Corporate Innovation/Interview/

Why Telefónica’s Wayra is looking beyond accelerators

10 years since the foundation of Wayra, Telefonica has moved onto venture building, direct investing and the “anti-portfolio”.

By Thomas Brown

Irene Gomez, open innovation director, Telefónica

Telefónica, the Spanish telecoms giant, is well-known for its Wayra accelerator programme, introduced in 2011 and something of a European counterbalance to the dominance of Silicon Valley. In those 10 years it has helped along some 800 startups who have generated more than €285m in revenues and 10,000 high-skilled jobs. 

But over the last two years it has signalled a shift away from its origins. It introduced Wayra Builder, a venture building unit, designed to capitalise on patents, technologies and ideas from within Telefónica. The unit has created four startups so far, although Irene Gomez, open innovation director at Telefónica, is reluctant to cite successes or financial results just yet, saying it’s “a little too soon”. 

Last September, it also set up a new €250m growth fund called Leadwind, in partnership with private venture capital firm K. The fund, which will lead investment rounds of up to €15m, focuses on deeptech scaleups in southern Europe and Latin America in sectors such as cybersecurity, industry 4.0, future of work, energy, ehealth, fintech, future of the home and mobility.

Telefónica’s shift comes amid growing questions in the innovation community over the effectiveness of accelerator programmes and labs. So Sifted felt compelled to ask Gomez: does the company no longer have confidence in the accelerator model? 

“It’s not that we’re leaving one model and starting a new one,” Gomez says. “It’s a matter of evolution.”

While to a sceptic that may sound a little like a non-answer, Telefónica is still investing in their seven Wayra Hubs and has launched Wayra X, a 100% digital hub designed to move it more into B2C areas, which it defines as “mass markets”, focused on areas including 5G, ehealth, digital education and home automation.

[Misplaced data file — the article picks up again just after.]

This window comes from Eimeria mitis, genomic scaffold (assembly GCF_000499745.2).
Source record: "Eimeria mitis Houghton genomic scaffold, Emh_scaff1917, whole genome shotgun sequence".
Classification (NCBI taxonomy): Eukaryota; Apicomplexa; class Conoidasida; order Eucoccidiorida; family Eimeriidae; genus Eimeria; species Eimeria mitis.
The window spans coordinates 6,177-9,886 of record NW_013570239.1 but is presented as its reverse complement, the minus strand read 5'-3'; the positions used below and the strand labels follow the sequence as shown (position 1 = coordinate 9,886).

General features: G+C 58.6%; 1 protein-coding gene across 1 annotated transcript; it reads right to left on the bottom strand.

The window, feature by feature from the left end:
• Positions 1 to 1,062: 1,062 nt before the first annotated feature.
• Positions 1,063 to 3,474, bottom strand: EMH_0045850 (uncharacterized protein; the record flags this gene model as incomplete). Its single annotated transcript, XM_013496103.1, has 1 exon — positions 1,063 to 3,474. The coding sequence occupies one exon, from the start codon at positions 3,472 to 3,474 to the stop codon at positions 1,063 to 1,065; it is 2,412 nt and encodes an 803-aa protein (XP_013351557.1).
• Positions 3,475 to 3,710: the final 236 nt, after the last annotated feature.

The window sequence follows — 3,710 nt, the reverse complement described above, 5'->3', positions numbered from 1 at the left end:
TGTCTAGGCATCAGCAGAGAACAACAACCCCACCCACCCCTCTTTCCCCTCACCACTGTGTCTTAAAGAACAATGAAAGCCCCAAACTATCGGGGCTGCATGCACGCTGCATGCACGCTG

But, says Gomez, the innovation ecosystem has changed, and Telefónica’s approach has had to change with it. 

“It’s not that we’re leaving one model and starting a new one. It’s a matter of evolution”

A decade ago when it started Wayra, Gomez argues, the ecosystem was still in a very early stage and Telefónica found itself among the first investors in some very immature companies. But over the last decade, the ecosystem has evolved — and startups with it.

“We’ve found that the maturity of startups has evolved,” she says. “We’ve also identified that we are capable of working with more mature startups, and are actively investing in this area as well.”

This isn’t, then, a case of Telefónica abandoning the accelerator programmes but diversifying how it works with startups and entrepreneurs. 

A means, not an end

Gomez, who took on the role of innovation director just over two years ago, just as Telefónica was beginning to change how it worked, is keen to move away from the hype that has grown around innovation — the branding, the funding announcements, the investment photo-calls, the dizzying promises of new technologies and the hopes of getting in early on a future unicorn.

Gomez strikes a more sanguine, pragmatic tone.

“The open innovation team is a means, not an end in itself,” she says. “We’re a way of creating diversity in the corporation, because diversity is a great way to make things happen differently.

“We are a bridge for cultural change by connecting two worlds, the corporate world and the entrepreneurial one.”

Support (not just) at the very top

One of the ways Gomez wants to create that bridge is making sure there are connections between startups and the corporation all the way down. Often in innovation teams, there is an emphasis on getting buy-in from the top because without the top executive, their innovation and cultural transformation are likely to fall short. 

There’s just as much risk, though, in an over-reliance on the CEO.

“You need the CEO, but not just the CEO,” says Gomez. “You need other sponsors within the business where innovation can make a difference.

“Sponsors and promoters generate change inside the company and they’re key to allowing innovation from the outside world to be accepted.”

Gomez gives an example of when large technology companies and lesser-known startups are competing for work.